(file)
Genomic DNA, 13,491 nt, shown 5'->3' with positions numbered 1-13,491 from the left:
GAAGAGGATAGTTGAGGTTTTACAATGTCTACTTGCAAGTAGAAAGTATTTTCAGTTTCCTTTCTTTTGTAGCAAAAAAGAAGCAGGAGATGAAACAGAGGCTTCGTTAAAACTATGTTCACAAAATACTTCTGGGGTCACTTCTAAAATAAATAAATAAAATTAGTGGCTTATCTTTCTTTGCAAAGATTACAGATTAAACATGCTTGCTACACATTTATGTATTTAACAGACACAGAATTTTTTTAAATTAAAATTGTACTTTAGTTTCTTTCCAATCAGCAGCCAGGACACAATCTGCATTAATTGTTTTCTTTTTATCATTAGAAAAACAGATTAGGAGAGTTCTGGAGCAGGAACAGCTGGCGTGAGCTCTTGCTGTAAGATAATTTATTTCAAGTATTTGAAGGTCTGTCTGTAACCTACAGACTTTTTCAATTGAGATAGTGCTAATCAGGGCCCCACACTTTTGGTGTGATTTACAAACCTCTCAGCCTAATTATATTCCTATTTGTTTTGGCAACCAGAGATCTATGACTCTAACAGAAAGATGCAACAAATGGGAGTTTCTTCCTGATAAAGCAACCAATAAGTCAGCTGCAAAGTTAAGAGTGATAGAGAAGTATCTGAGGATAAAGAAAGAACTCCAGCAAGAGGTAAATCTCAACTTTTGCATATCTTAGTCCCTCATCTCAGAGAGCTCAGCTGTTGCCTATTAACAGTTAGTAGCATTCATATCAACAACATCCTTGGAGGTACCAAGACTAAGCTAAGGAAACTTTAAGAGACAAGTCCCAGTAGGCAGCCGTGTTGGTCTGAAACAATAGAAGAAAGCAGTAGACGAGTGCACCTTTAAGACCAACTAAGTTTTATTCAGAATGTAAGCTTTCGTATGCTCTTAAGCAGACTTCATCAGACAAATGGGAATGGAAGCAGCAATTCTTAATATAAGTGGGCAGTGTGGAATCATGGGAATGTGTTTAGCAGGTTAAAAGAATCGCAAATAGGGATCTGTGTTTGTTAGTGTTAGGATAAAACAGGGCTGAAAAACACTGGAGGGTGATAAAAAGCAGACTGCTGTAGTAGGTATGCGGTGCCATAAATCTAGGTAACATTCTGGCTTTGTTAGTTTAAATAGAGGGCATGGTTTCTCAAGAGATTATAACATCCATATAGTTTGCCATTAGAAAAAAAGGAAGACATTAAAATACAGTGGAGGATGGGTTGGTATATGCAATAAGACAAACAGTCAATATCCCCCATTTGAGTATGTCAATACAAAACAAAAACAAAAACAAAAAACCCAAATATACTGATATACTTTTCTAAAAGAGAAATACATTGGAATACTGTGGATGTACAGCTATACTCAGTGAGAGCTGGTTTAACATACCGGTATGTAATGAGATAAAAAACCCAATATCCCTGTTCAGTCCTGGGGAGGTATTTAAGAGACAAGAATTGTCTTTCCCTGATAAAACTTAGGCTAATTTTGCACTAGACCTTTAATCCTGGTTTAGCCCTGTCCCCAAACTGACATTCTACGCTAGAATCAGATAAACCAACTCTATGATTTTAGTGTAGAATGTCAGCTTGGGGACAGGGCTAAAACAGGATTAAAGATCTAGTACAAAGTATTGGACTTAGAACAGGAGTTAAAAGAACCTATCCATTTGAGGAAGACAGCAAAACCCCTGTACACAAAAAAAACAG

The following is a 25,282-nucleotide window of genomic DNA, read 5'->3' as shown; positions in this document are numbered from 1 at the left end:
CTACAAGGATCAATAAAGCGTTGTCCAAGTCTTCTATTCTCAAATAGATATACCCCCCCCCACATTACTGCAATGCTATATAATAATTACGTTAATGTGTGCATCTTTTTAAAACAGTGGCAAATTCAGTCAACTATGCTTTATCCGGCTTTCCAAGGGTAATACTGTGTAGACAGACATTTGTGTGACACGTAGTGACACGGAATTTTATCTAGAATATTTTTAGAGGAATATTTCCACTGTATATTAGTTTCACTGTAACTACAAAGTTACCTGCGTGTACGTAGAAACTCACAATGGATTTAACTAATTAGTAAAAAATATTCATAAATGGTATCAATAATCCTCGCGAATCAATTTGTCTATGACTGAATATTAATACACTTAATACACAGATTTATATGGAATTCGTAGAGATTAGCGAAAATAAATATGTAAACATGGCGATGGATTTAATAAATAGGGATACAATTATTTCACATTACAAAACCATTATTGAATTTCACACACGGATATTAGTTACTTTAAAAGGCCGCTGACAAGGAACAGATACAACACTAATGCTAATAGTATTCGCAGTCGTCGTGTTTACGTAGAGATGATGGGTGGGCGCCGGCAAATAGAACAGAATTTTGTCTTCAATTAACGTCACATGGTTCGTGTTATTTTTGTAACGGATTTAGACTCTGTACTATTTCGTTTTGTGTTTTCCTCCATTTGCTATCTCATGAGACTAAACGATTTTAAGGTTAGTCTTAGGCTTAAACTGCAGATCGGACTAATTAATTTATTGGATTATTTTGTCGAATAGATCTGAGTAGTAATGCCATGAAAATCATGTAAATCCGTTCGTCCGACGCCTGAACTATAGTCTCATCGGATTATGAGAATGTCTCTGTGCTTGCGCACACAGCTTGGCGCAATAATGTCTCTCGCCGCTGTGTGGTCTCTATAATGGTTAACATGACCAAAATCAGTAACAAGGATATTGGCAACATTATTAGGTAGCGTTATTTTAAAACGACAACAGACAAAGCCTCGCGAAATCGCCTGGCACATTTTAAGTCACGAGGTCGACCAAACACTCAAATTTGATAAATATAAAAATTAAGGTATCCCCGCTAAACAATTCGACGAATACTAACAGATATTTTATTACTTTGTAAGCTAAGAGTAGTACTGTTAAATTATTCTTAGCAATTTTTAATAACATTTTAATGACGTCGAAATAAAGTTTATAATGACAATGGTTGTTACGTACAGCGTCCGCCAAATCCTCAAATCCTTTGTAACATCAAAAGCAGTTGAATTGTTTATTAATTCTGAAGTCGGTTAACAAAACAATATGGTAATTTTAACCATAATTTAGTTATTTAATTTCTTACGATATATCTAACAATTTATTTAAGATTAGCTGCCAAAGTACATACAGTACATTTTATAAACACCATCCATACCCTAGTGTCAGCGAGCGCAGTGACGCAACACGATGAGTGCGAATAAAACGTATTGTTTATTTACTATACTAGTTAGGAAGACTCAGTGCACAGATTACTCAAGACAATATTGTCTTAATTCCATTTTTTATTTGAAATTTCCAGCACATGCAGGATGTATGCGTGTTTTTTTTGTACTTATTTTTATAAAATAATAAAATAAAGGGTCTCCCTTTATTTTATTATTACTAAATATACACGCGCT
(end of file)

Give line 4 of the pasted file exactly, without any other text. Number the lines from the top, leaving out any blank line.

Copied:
CTACAAGGATCAATAAAGCGTTGTCCAAGTCTTCTATTCTCAAATAGATATACCCCCCCCCACATTACTGCAATGCTATATAATAATTACGTTAATGTGTGCATCTTTTTAAAACAGTGGCAAATTCAGTCAACTATGCTTTATCCGGCTTTCCAAGGGTAATACTGTGTAGACAGACATTTGTGTGACACGTAGTGACACGGAATTTTATCTAGAATATTTTTAGAGGAATATTTCCACTGTATATTAGTTTCACTGTAACTACAAAGTTACCTGCGTGTACGTAGAAACTCACAATGGATTTAACTAATTAGTAAAAAATATTCATAAATGGTATCAATAATCCTCGCGAATCAATTTGTCTATGACTGAATATTAATACACTTAATACACAGATTTATATGGAATTCGTAGAGATTAGCGAAAATAAATATGTAAACATGGCGATGGATTTAATAAATAGGGATACAATTATTTCACATTACAAAACCATTATTGAATTTCACACACGGATATTAGTTACTTTAAAAGGCCGCTGACAAGGAACAGATACAACACTAATGCTAATAGTATTCGCAGTCGTCGTGTTTACGTAGAGATGATGGGTGGGCGCCGGCAAATAGAACAGAATTTTGTCTTCAATTAACGTCACATGGTTCGTGTTATTTTTGTAACGGATTTAGACTCTGTACTATTTCGTTTTGTGTTTTCCTCCATTTGCTATCTCATGAGACTAAACGATTTTAAGGTTAGTCTTAGGCTTAAACTGCAGATCGGACTAATTAATTTATTGGATTATTTTGTCGAATAGATCTGAGTAGTAATGCCATGAAAATCATGTAAATCCGTTCGTCCGACGCCTGAACTATAGTCTCATCGGATTATGAGAATGTCTCTGTGCTTGCGCACACAGCTTGGCGCAATAATGTCTCTCGCCGCTGTGTGGTCTCTATAATGGTTAACATGACCAAAATCAGTAACAAGGATATTGGCAACATTATTAGGTAGCGTTATTTTAAAACGACAACAGACAAAGCCTCGCGAAATCGCCTGGCACATTTTAAGTCACGAGGTCGACCAAACACTCAAATTTGATAAATATAAAAATTAAGGTATCCCCGCTAAACAATTCGACGAATACTAACAGATATTTTATTACTTTGTAAGCTAAGAGTAGTACTGTTAAATTATTCTTAGCAATTTTTAATAACATTTTAATGACGTCGAAATAAAGTTTATAATGACAATGGTTGTTACGTACAGCGTCCGCCAAATCCTCAAATCCTTTGTAACATCAAAAGCAGTTGAATTGTTTATTAATTCTGAAGTCGGTTAACAAAACAATATGGTAATTTTAACCATAATTTAGTTATTTAATTTCTTACGATATATCTAACAATTTATTTAAGATTAGCTGCCAAAGTACATACAGTACATTTTATAAACACCATCCATACCCTAGTGTCAGCGAGCGCAGTGACGCAACACGATGAGTGCGAATAAAACGTATTGTTTATTTACTATACTAGTTAGGAAGACTCAGTGCACAGATTACTCAAGACAATATTGTCTTAATTCCATTTTTTATTTGAAATTTCCAGCACATGCAGGATGTATGCGTGTTTTTTTTGTACTTATTTTTATAAAATAATAAAATAAAGGGTCTCCCTTTATTTTATTATTACTAAATATACACGCGCT